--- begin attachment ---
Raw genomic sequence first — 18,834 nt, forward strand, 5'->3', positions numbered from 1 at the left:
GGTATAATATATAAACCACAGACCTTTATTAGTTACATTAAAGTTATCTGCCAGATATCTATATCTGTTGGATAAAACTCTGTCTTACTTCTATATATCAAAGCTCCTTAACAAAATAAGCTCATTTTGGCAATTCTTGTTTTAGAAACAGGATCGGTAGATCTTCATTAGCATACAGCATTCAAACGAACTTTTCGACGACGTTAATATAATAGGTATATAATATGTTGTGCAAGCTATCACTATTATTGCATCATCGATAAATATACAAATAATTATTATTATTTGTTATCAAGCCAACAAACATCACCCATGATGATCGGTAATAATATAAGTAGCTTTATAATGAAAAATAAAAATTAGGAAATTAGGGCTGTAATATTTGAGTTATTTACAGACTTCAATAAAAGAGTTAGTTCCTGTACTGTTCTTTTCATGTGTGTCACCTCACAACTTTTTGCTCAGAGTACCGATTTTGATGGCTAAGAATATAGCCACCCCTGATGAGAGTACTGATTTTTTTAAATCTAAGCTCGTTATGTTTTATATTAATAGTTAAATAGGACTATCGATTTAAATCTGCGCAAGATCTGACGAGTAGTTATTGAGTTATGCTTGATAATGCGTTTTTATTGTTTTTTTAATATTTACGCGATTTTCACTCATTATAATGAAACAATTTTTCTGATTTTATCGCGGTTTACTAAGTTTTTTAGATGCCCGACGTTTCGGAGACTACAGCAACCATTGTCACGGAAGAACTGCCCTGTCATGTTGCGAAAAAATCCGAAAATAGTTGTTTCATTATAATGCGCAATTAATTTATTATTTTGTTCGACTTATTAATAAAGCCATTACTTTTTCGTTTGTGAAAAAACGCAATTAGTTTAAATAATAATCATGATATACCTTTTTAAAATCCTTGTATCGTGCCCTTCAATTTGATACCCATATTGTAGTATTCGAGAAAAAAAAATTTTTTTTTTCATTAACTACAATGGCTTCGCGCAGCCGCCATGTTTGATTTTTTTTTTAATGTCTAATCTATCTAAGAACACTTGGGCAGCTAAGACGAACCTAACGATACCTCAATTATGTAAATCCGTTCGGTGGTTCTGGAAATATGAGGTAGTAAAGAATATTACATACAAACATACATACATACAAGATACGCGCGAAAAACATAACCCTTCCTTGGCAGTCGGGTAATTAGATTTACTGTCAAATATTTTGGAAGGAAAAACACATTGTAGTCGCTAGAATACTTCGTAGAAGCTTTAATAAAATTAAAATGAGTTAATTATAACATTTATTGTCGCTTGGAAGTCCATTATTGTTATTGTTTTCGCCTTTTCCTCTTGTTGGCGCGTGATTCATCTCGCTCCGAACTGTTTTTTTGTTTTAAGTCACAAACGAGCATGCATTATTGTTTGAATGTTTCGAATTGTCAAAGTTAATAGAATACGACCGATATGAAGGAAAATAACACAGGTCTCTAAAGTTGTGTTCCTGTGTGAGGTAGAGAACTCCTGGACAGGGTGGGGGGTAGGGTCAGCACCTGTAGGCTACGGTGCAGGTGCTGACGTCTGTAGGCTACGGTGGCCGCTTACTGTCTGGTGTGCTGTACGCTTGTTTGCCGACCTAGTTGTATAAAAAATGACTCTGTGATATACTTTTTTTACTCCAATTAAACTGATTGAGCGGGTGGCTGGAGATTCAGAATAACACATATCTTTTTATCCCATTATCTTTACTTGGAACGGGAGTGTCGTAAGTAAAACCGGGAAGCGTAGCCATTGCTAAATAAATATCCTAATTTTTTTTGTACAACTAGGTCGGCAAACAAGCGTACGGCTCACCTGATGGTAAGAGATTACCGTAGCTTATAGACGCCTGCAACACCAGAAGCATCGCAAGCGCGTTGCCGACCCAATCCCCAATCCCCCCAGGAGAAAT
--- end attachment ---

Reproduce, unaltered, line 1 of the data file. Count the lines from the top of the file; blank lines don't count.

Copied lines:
Raw genomic sequence first — 18,834 nt, forward strand, 5'->3', positions numbered from 1 at the left: